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« Reply #8 on: August 23, 2008, 12:13:52 PM »

Quote from: shinno;13642
Even if the country was divided into pieces where will Herat go as it doesn't have a border with tajikistan and there are many uzbeks and turkmen living in between mazar and herat. Will Herat join Iran? Does Iran want a sunni populated area with all these mullahs?. Do uzbeks of Afghanistan want to join the oppressive uzbekistan where people are imprisoned for going to mosque too much? If hazaras join tajikistan with the rest of tajiks will they feel more of a minority than now? Hazaras are a minority in a country of minorities which is Afghanistan and if they join tajikistan they will become a small minority with a very big tajik majority. Drawing new borders isn't easy and it diffenitely will not happen as long as the USA and other major powers have intrest in the state of Afghanitan.

Pashtun e Ulaaghzai, Herat is a Shia province. Why don´t you wahabi-salafi cockroaches move back where you came from??? Mongolia? Israel? India?n Sooner or later you will fall under the banner of a rewaken strong nationalist government, but this time it will be the Persian-Speaking population.
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Pur e Zaal
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« Reply #9 on: August 23, 2008, 06:27:36 PM »

Countries have broken up on various grounds. Some have been merged or annexed into more powerful ones. Some have been formed through freedom fighting struggles. But a quick review of the disintegration process that has hit many countries in the the past decade or so shows that the breakup of the once independent states has taken place mainly along ethnic and religious lines.

The breakup of the former Soviet Union produced many independent states which are mainly along major ethnic lines. As the recent development in Georgia indicates, the disintegration process stills continues in that region more explicitly in line with ethnic affiliation and autonomy. The study of the breakup of Yugoslavia confirms this process. Balkanization is a term that owes itself to this very process.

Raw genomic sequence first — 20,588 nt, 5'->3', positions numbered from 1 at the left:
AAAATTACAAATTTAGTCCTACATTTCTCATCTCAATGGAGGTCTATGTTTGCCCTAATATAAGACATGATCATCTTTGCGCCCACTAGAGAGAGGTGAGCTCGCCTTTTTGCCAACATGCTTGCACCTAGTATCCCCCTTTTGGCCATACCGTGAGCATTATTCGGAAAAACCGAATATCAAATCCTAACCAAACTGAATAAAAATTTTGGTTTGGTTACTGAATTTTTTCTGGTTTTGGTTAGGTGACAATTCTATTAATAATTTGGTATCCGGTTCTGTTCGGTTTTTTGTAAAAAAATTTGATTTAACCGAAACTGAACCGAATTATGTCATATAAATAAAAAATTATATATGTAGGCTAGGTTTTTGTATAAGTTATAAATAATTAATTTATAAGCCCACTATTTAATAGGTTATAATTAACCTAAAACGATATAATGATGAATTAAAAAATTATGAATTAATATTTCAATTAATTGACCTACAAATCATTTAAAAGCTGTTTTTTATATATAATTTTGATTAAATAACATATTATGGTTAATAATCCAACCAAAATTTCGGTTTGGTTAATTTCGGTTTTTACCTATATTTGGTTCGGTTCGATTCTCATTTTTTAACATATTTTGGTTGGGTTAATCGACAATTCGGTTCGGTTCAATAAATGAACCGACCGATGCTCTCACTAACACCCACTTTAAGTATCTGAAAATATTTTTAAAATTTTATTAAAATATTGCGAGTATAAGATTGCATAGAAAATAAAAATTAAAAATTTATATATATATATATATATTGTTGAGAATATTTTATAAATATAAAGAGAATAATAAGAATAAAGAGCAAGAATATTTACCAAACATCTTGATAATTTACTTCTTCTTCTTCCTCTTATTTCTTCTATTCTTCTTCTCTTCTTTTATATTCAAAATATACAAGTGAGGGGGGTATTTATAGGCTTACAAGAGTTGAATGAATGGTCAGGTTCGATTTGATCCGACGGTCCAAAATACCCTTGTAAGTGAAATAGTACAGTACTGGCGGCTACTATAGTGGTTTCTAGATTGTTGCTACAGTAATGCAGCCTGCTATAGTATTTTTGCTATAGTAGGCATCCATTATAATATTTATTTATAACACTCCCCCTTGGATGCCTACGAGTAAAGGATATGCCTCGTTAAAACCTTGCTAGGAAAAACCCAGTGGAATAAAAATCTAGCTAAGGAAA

Recently peoples have come to more and more identify themselves along these lines, which are also called "fault lines" that have caused many bloodbaths in different parts of the world, characteristically so in Afghanistan.  Sudan and Indonesia can offer the best examples of breakup along religious affiliations. The Islamist government of Sudan and its Christian population have been involved in a bloody war for quite some time now. East Timor was created out of the state of Indonesia because of its distinct religious population.  Former Yugoslavia can provide an ideal case for the study of disintegration along both lines. Examples of such inevitable political phenomena are handy and numerous if interested readers decide to approach the issue impartially.

Disintegration can even happen within the same religious canopy. How many independent Arab countries have emerged today that didn't exist only two or three decades ago? They are all generally Arab by race and Muslim by religion. However, they decided to part ways with their own cousins to seek their own dreams. They are all independent and at ease with one another now. I specifically mention the Arab case because Afghans who obstinately and emotionally insist on the maintenance of the unitary state of Afghanistan, despite the high cost that ethnic groups are paying for, should understand that disintegration is not an unislamic phenomenon at all. I say this because when all logic and rationality fail in Afghanistan, religion is then invoked. Religious excuses are offered to dismiss the idea of federation or partition. Given the religious zeal of an overwhelming majority of Afghanistan, these excuses often work.

Becaus I see another Taliban regime in the making in Afghanistan by the ethno-fascists of Afghan Mellati regime in Kabul now, I want to warn that this outrage needs to be averted, no matter what price is paid for it. If partition or disintegration keeps that outrage and human catastrophe from happening again, then let’s welcome it. No God or virtue can justify the presence of a country that is a living hell for its citizens that are culturally and linguistically poles apart. One thing that is sure to happen is this: human history records that the moment there is a struggle for independence or self-determination, that struggle can be suppressed for some time, but it will eventually overcome the hurdles and conspiracies that are certain to be raised against it.  And today it seems that we are witnessing it right before our eyes.
« Last Edit: September 30, 2008, 11:41:59 PM by Pur e Zaal » Logged